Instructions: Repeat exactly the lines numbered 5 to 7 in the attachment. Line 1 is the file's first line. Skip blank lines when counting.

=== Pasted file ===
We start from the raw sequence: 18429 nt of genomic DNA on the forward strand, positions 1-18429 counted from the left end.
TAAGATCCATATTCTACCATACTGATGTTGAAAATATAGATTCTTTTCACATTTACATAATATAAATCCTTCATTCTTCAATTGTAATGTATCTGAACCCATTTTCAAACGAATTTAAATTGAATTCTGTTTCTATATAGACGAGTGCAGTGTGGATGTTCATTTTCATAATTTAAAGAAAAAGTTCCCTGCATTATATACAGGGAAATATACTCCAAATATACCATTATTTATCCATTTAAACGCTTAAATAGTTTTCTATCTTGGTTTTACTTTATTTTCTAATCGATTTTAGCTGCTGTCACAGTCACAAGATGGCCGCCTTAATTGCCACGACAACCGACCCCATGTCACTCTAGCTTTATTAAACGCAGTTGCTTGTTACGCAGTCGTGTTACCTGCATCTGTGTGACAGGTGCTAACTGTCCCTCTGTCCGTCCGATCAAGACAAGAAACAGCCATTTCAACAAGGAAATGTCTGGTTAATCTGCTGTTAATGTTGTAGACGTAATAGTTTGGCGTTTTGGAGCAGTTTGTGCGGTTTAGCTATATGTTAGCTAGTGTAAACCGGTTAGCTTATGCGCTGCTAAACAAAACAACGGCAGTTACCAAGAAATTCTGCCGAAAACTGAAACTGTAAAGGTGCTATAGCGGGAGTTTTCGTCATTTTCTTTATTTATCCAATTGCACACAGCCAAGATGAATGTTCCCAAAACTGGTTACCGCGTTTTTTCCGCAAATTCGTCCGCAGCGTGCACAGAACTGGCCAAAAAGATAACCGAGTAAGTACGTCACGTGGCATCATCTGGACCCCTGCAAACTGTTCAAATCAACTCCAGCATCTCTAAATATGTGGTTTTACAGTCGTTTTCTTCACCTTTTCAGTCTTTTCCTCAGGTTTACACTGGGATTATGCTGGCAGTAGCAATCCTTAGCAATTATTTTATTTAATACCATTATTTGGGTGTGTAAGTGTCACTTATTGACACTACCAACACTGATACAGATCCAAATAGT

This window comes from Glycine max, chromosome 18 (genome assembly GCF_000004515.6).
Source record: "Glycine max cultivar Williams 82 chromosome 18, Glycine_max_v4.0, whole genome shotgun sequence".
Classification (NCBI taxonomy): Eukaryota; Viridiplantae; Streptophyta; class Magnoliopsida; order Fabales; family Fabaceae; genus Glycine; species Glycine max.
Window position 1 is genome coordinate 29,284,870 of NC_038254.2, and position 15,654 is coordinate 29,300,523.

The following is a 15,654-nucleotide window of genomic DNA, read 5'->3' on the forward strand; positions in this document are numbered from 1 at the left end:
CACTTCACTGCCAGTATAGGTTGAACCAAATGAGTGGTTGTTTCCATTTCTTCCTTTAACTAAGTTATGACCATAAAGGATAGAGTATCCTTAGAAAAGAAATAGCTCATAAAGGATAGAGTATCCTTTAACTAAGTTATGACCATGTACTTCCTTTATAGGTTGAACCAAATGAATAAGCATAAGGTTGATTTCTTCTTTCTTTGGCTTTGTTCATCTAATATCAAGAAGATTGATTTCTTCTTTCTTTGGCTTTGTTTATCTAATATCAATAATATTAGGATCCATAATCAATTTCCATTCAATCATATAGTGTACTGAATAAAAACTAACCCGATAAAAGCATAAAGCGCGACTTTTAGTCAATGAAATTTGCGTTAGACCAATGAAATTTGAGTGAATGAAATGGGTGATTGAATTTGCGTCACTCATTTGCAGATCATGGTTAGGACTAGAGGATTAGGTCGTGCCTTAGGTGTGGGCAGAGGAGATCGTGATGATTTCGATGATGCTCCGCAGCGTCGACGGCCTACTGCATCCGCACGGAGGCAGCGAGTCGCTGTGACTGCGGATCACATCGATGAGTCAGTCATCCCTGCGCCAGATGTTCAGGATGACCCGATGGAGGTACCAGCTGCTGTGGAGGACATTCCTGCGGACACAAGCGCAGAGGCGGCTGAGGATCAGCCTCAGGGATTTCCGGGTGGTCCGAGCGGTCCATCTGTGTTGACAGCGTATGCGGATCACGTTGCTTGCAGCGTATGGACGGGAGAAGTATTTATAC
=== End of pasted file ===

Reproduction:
Classification (NCBI taxonomy): Eukaryota; Viridiplantae; Streptophyta; class Magnoliopsida; order Fabales; family Fabaceae; genus Glycine; species Glycine max.
Window position 1 is genome coordinate 29,284,870 of NC_038254.2, and position 15,654 is coordinate 29,300,523.

The following is a 15,654-nucleotide window of genomic DNA, read 5'->3' on the forward strand; positions in this document are numbered from 1 at the left end: